Scaling anticipatory postural adjustments dependent on confidence of load estimation in a bi-manual whole body lifting task

H.M. Toussaint, M.N. Faber, Y.M. Michies, D.A.C.M. Commissaris

    Research output: Contribution to JournalArticleAcademicpeer-review


    Anticipatory control of motor output enables fast and fluent execution of movement. This applies also to motor tasks in which the performance of movement brings about a disturbance to balance that is not completely predictable. For example, in bi-manual lifting the pick-up of a load causes a forward shift of the centre of mass with consequent disturbance of posture. Anticipatory postural adjustments are scaled to the expected magnitude of the perturbation and are initiated well before the availability of sensory information characterising the full nature of the postural disturbance. However, when the postural disturbance unexpectedly changes, the anticipatory adjustment of joint torques is not equilibrated and may result in a disturbance to balance. In a previous study, it was demonstrated that apart from anticipatory postural adjustments, corrective responses after load pick-up are used to further compensate the postural disturbance. In this study it was examined whether the central nervous system (CNS) assembles a strategy that incorporates both anticipatory control and corrective responses, in which the magnitude of the anticipatory postural adjustments depends on the perceived level of predictability of the postural disturbance. Subjects performed series of lifts in which the magnitude of the load was never revealed to the subject. Two boxes equal in size and colour, but different in mass (6 and 16 kg), were used. Differences in expectation were created by several lifts with the 16-kg load before the 6-kg box was presented. It was observed that the number of strong corrective responses (stepping) varied with the number of 16-kg trials that formed the prior experience when the final 6-kg trial was presented. The follow-up question was whether control relied more on anticipation in the stepping trials, compared with trials in which such gross signs of imbalance were absent. In this study it was shown that subjects when stepping (i) exhibited differential anticipatory postural adjustments in comparison with 6-kg trials in which expectation was not shaped by preceding 16-kg trials, and (ii) scaled the anticipatory postural adjustments similar to those preceding lift-off of the 16-kg trial preceding it. These findings emphasise the programmed nature of the anticipatory postural adjustments and the ability of the CNS to selectively tune the anticipatory postural adjustments to stored information gained during the previous lift(s).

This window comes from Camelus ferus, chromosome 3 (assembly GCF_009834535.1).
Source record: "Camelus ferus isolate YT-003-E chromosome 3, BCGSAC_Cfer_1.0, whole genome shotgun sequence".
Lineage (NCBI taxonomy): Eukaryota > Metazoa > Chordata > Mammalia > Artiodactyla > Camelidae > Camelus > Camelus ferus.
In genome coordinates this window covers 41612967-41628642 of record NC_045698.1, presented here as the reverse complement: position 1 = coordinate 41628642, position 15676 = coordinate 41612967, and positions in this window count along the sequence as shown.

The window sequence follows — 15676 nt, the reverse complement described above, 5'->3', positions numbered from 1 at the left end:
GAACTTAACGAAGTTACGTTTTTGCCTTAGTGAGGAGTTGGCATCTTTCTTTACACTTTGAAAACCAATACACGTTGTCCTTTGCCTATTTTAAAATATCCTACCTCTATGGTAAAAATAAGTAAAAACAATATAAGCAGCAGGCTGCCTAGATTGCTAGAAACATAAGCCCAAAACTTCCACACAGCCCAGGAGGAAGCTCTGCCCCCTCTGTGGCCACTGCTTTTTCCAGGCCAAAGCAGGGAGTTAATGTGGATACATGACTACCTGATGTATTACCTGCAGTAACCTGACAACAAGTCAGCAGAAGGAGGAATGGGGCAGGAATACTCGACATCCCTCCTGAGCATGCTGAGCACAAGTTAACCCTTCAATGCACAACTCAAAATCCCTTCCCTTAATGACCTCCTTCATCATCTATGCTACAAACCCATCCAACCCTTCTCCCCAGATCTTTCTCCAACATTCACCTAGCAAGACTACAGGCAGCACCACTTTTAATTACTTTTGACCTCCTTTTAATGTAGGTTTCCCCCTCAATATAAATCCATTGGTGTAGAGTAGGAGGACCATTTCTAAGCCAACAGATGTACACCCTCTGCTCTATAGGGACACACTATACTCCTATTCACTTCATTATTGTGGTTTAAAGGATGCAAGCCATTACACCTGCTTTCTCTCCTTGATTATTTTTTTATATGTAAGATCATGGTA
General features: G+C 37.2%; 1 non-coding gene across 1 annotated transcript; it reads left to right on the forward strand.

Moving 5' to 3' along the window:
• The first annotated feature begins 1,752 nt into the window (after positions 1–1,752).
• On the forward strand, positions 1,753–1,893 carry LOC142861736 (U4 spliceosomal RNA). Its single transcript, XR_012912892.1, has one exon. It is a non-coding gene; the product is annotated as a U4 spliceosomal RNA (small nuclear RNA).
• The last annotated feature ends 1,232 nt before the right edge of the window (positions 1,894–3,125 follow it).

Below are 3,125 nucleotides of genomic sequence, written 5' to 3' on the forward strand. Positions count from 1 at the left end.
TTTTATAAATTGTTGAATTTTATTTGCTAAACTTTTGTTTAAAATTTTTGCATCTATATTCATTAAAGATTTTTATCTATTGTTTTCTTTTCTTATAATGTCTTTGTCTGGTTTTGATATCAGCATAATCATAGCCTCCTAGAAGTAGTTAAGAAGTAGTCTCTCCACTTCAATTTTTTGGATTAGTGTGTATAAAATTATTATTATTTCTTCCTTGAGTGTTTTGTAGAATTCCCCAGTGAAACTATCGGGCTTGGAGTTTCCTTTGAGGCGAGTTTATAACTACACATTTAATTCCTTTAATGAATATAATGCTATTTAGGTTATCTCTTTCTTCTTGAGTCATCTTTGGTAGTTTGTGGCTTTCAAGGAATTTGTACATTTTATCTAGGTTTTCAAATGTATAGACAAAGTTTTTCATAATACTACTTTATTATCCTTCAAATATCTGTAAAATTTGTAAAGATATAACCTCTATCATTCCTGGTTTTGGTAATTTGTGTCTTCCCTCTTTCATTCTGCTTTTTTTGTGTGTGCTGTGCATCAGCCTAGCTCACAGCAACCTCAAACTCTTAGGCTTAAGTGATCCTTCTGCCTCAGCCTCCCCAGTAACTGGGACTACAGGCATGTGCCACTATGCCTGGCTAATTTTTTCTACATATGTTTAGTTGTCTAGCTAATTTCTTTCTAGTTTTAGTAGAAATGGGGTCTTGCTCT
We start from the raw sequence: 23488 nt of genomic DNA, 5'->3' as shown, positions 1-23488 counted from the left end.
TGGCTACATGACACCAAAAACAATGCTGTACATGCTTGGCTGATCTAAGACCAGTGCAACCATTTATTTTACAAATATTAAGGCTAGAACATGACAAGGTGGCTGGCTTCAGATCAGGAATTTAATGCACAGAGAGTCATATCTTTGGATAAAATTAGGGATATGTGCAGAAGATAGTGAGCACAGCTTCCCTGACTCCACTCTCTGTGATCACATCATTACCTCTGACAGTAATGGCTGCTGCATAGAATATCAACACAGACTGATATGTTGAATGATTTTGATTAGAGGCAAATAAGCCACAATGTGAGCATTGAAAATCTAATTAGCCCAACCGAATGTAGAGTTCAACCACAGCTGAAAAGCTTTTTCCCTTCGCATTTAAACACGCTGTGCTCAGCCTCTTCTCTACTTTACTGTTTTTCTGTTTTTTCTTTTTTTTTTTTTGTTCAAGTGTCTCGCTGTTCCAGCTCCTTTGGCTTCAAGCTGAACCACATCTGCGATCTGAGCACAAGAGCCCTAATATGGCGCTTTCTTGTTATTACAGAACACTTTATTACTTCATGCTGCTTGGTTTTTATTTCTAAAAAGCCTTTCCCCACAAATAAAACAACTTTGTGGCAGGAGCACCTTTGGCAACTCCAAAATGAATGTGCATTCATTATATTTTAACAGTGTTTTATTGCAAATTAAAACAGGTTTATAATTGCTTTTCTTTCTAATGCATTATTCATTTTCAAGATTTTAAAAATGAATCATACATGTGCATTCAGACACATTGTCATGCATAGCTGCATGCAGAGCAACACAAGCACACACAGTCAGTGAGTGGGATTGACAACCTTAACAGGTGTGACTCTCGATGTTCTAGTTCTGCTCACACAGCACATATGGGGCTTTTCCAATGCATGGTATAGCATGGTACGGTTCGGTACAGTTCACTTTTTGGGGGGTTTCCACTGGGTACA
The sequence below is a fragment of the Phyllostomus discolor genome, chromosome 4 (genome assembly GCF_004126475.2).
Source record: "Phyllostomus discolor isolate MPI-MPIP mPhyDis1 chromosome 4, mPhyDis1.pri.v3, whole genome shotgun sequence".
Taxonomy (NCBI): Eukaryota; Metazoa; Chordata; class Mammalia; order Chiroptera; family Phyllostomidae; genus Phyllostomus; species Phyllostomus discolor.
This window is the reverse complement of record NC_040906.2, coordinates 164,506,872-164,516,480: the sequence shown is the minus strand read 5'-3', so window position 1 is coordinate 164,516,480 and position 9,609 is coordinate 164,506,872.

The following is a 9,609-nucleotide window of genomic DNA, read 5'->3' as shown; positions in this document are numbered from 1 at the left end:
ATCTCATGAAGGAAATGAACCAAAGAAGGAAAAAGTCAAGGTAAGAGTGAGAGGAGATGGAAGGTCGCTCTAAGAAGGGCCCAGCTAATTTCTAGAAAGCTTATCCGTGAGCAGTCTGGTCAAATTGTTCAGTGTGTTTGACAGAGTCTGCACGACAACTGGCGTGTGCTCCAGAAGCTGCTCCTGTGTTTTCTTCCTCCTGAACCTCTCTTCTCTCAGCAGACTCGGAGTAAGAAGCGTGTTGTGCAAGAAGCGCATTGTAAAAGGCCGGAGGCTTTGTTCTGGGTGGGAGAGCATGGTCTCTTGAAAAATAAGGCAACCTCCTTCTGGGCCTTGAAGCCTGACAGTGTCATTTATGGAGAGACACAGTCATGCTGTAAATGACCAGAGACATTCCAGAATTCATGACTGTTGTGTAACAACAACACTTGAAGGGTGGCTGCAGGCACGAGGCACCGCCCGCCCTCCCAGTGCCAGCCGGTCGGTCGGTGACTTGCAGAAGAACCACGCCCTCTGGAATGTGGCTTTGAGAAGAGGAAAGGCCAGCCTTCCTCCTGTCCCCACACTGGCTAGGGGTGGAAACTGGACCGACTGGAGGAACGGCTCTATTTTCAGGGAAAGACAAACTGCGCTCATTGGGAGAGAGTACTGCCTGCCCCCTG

Original languageEnglish
    Pages (from-to)85-94
    Number of pages10
    JournalExperimental Brain Research
    Issue number10
    Publication statusPublished - 1998


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